California lawmakers will consider another expansion of the statewide eviction moratorium, protecting tenants through the end of 2021 as the economic hardships caused by the pandemic deepen for many families.

A bill introduced Monday by Assemblyman David Chiu, D-San Francisco, would shut courts to most non-payment eviction hearings through Dec. 31, 2021 for renters struggling with job losses or illness. Renters will still be required to pay at least one-quarter of their rent to be covered by the protections. Other new bills are expected to provide aid for landlords and tenants.

“We are again staring down an eviction cliff that could leave millions homeless in the middle of a deadly pandemic,” Chiu said in a statement. “We must keep Californians housed and look towards providing relief to struggling renters and landlords.”

Tenant advocates have been encouraging wider protections, while landlords have been urging caution at further extensions. Many small landlords say they’re struggling to pay mortgages and maintenance on properties as tenants fall further behind on rent.

Debra Carlton, a lobbyist for the California Apartment Association, said the organization prefers a statewide approach to an eviction moratorium, but not necessarily an extension through next year. “We would prefer a more incremental approach,” Carlton said.

Chiu’s bill would extend the moratorium from Jan. 31 to Dec. 31 for tenants facing Covid-related hardships. Landlords would be able to sue to recover lost rent, but would not be able to evict tenants for non-payment as long as the renters paid one-quarter of their rent starting in September of this year.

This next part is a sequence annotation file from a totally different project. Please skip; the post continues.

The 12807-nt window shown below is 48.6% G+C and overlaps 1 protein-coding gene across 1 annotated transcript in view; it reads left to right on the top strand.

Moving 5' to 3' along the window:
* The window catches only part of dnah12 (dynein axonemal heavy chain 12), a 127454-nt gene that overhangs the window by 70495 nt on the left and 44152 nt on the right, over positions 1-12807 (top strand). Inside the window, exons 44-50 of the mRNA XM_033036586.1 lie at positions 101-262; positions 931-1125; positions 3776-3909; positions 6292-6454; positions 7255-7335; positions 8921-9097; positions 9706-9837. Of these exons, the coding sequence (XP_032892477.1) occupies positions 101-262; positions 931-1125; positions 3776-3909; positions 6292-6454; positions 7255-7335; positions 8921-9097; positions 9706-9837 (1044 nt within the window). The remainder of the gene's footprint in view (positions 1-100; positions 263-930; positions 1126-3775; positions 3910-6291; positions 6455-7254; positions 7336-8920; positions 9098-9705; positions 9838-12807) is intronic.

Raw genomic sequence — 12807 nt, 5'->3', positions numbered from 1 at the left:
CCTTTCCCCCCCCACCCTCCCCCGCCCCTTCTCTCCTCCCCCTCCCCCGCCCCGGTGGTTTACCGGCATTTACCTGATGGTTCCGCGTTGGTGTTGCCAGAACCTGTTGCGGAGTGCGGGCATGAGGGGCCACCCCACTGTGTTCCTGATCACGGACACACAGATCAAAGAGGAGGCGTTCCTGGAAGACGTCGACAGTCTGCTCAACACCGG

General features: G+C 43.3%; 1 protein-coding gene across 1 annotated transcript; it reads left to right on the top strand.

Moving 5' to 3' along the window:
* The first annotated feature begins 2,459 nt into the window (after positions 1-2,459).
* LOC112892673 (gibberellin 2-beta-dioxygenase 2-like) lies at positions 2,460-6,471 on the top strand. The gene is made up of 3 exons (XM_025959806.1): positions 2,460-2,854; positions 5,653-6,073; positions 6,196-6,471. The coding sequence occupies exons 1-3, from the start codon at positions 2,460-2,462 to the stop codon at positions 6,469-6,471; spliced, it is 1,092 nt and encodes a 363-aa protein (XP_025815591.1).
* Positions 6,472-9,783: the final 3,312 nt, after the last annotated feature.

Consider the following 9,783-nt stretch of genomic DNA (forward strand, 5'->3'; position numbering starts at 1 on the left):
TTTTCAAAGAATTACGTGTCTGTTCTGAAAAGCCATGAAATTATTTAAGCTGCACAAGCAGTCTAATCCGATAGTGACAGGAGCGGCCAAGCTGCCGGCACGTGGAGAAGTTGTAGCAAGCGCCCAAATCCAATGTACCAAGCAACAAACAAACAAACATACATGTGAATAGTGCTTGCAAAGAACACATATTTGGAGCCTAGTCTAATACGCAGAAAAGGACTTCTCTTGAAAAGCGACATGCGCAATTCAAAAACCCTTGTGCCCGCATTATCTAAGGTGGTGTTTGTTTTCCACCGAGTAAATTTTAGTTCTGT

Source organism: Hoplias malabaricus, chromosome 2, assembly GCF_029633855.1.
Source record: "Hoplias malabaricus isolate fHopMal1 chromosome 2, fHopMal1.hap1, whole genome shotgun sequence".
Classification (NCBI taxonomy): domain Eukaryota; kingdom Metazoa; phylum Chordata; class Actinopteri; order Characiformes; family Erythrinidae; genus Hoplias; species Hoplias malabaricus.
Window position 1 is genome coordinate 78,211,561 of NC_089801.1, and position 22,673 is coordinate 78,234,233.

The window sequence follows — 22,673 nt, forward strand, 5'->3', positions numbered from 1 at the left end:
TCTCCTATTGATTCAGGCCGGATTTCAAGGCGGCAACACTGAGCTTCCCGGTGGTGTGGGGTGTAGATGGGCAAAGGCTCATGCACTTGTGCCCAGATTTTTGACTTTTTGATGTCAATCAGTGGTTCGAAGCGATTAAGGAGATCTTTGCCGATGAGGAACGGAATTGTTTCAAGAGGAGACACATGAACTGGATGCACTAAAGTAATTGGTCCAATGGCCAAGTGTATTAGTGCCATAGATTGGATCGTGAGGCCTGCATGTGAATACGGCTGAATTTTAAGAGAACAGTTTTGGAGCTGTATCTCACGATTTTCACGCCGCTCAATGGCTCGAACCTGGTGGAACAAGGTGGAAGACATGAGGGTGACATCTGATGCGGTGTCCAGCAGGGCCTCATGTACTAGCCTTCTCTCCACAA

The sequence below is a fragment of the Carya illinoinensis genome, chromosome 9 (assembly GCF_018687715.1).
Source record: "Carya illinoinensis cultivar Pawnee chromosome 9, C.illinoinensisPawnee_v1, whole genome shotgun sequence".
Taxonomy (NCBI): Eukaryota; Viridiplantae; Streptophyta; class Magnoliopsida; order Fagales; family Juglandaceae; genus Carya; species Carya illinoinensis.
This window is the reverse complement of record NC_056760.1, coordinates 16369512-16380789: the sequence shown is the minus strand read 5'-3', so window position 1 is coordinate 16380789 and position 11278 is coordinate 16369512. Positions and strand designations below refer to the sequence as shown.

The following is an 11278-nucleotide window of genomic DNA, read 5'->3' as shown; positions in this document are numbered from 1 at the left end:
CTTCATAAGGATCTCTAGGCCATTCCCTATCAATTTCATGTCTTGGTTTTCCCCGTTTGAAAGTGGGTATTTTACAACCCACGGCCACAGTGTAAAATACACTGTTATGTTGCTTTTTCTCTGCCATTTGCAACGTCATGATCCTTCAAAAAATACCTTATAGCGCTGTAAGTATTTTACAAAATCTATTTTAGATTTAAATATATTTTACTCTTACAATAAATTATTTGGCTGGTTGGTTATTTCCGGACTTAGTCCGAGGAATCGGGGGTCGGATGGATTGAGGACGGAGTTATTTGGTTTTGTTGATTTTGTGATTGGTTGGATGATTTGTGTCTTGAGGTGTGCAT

Both sides have been calling for federal relief in the marketplace, saying only Congress can provide the size and scale of aid needed. A recent study by the Federal Reserve Bank of Philadelphia estimated 1.3 million tenant households in the U.S. will have piled up $7.2 billion in unpaid rent this year.

Chiu also plans to introduce a measure to establish a framework on distributing rental assistance. Similar bills are expected to be introduced in the state senate. The emergency measures would need approval from two-thirds of the legislature and Gov. Gavin Newsom’s signature to be enacted.

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By Kelley Wheeler

Kelley Wheeler is a Metro reporter covering political issues and general assignments. A second-generation journalist, worked with all major news outlet, she holds a vast expeirience. Kelley is a graduate of USC with degrees in journalism and English literature. She is a recipient of Yale’s Poynter Fellowship in Journalism.

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